Here’s what the first socially-distanced concert looked like


No mosh pits here.

America’s first socially-distanced concert took place Monday night in Arkansas with masked concertgoers sitting in chairs arranged six feet apart watching Bishop Gunn frontman Travis McCready’s performance.

The show offered a window into post-pandemic life: Held at the TempleLive in Fort Smith, several measures were put in place to prevent the spread of the coronavirus, including cutting capacity down from 1,100 to 229 people, reports the New York Times. Concertgoers were also required to wear face masks and have their temperatures taken before entering.

Photos from the event show fans seated in clusters, which promoters called “fan pods,” with a safe distance between other groups. When moving around the venue, guests were required to walk in designated one-way lanes, which were manned by concert ushers wearing masks. Bathrooms also had limited occupancy, with just 10 people allowed in at one time.

Despite being at just 20% capacity, the entire TempleLive staff of 30 worked the concert to ensure social distancing measures were followed. Concession stands were helmed by separate teams of bartenders — one handling money and the other handling beverages — and all drinks were required to have lids.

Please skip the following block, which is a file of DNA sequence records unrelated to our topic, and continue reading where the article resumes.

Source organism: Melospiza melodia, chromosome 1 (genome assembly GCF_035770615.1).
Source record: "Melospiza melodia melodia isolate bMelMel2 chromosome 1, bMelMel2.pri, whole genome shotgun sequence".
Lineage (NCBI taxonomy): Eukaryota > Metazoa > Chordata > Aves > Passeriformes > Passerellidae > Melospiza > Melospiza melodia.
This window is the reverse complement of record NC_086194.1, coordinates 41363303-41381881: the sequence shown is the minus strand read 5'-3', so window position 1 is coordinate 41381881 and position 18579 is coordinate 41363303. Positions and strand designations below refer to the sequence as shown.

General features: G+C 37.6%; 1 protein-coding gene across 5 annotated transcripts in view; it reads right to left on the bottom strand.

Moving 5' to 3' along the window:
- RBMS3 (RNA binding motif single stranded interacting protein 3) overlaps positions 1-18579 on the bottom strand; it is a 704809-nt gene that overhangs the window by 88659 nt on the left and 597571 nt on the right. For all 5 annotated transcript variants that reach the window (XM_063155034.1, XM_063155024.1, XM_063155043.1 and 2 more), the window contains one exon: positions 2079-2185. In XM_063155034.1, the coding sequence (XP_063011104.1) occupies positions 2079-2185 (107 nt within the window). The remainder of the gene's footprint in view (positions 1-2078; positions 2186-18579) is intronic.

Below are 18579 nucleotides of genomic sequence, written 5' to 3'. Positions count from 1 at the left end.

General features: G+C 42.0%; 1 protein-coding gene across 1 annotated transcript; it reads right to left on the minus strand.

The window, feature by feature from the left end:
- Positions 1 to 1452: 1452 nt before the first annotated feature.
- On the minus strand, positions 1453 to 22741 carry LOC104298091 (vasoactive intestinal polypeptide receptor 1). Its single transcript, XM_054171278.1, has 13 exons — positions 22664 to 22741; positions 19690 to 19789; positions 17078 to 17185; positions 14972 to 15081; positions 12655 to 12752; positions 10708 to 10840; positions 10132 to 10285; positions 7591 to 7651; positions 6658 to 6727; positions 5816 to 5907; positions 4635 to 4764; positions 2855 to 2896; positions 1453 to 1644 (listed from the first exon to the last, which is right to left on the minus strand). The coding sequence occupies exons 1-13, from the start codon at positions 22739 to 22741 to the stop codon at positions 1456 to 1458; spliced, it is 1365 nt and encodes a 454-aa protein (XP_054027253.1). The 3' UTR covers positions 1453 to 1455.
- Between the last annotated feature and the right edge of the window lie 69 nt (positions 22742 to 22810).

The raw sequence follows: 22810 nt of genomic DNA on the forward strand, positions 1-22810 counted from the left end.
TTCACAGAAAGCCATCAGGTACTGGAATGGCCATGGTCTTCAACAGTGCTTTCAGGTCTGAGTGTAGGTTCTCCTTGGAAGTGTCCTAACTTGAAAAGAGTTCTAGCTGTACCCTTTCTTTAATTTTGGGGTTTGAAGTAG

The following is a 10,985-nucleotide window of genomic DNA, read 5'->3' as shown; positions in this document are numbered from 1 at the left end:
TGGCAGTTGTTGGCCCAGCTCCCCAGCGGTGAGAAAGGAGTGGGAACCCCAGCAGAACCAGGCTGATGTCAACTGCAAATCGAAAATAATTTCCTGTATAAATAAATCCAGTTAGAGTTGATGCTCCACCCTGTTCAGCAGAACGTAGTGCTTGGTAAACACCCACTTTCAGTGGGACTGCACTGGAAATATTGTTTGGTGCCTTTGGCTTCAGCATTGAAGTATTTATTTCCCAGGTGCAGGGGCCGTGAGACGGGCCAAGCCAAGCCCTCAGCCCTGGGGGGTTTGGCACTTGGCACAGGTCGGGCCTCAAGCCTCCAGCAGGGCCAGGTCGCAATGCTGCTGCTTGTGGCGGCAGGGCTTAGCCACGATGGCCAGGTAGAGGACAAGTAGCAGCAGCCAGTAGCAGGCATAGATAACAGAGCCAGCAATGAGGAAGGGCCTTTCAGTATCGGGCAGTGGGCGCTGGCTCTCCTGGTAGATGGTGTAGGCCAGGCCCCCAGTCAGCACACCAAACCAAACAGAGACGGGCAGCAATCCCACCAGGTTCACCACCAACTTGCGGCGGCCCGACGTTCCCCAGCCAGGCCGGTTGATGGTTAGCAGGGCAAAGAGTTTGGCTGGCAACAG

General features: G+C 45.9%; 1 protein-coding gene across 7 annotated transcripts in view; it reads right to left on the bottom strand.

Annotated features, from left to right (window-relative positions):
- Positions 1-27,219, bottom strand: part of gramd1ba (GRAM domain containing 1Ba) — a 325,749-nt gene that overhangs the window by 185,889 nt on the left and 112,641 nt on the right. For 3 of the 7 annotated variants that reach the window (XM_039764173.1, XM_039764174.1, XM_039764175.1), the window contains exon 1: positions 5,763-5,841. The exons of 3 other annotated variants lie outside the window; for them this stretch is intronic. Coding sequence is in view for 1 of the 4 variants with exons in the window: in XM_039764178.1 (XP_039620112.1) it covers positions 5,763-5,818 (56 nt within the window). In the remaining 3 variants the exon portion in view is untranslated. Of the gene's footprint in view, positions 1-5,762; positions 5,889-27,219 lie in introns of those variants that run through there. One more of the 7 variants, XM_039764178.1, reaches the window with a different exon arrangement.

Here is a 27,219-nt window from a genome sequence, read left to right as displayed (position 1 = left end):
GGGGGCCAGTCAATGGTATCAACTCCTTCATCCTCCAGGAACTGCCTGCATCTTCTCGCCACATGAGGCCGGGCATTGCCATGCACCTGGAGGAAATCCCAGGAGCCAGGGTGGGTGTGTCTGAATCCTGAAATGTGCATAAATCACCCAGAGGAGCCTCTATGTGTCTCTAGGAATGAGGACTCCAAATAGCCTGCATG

The concert was originally slated for May 15, which was three days before Arkansas was able to officially reopen venues. Promoters wanted the show to go on, according to the Times, but after being hit with a cease-and-desist order, decided to reschedule the concert for Monday.

Videos showed concertgoers mostly sitting quietly as the music played on, but fans were excited to emerge from lockdown.

“Reserving our right to rock n’ roll,” one fan posted on Instagram wearing a TempleLive-branded mask.

By Nadine DeNinno

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